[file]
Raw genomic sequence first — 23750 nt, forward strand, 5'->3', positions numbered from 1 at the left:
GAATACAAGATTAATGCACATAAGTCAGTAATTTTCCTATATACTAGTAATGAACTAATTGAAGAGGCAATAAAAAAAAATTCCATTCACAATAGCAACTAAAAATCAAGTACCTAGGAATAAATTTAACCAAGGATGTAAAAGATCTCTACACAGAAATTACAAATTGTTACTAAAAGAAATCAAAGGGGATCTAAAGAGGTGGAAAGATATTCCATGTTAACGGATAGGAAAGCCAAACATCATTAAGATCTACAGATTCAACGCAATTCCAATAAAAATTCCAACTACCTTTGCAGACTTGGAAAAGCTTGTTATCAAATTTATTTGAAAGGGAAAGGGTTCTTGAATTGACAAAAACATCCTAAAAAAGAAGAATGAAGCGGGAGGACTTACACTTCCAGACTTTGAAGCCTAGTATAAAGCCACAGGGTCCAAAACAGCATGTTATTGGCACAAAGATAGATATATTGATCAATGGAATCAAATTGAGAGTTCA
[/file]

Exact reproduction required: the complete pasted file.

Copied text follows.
Raw genomic sequence first — 23750 nt, forward strand, 5'->3', positions numbered from 1 at the left:
GAATACAAGATTAATGCACATAAGTCAGTAATTTTCCTATATACTAGTAATGAACTAATTGAAGAGGCAATAAAAAAAAATTCCATTCACAATAGCAACTAAAAATCAAGTACCTAGGAATAAATTTAACCAAGGATGTAAAAGATCTCTACACAGAAATTACAAATTGTTACTAAAAGAAATCAAAGGGGATCTAAAGAGGTGGAAAGATATTCCATGTTAACGGATAGGAAAGCCAAACATCATTAAGATCTACAGATTCAACGCAATTCCAATAAAAATTCCAACTACCTTTGCAGACTTGGAAAAGCTTGTTATCAAATTTATTTGAAAGGGAAAGGGTTCTTGAATTGACAAAAACATCCTAAAAAAGAAGAATGAAGCGGGAGGACTTACACTTCCAGACTTTGAAGCCTAGTATAAAGCCACAGGGTCCAAAACAGCATGTTATTGGCACAAAGATAGATATATTGATCAATGGAATCAAATTGAGAGTTCA